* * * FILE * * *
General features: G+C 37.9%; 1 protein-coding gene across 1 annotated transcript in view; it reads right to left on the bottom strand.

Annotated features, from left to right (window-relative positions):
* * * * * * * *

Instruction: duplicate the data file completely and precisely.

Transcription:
General features: G+C 37.9%; 1 protein-coding gene across 1 annotated transcript in view; it reads right to left on the bottom strand.

Annotated features, from left to right (window-relative positions):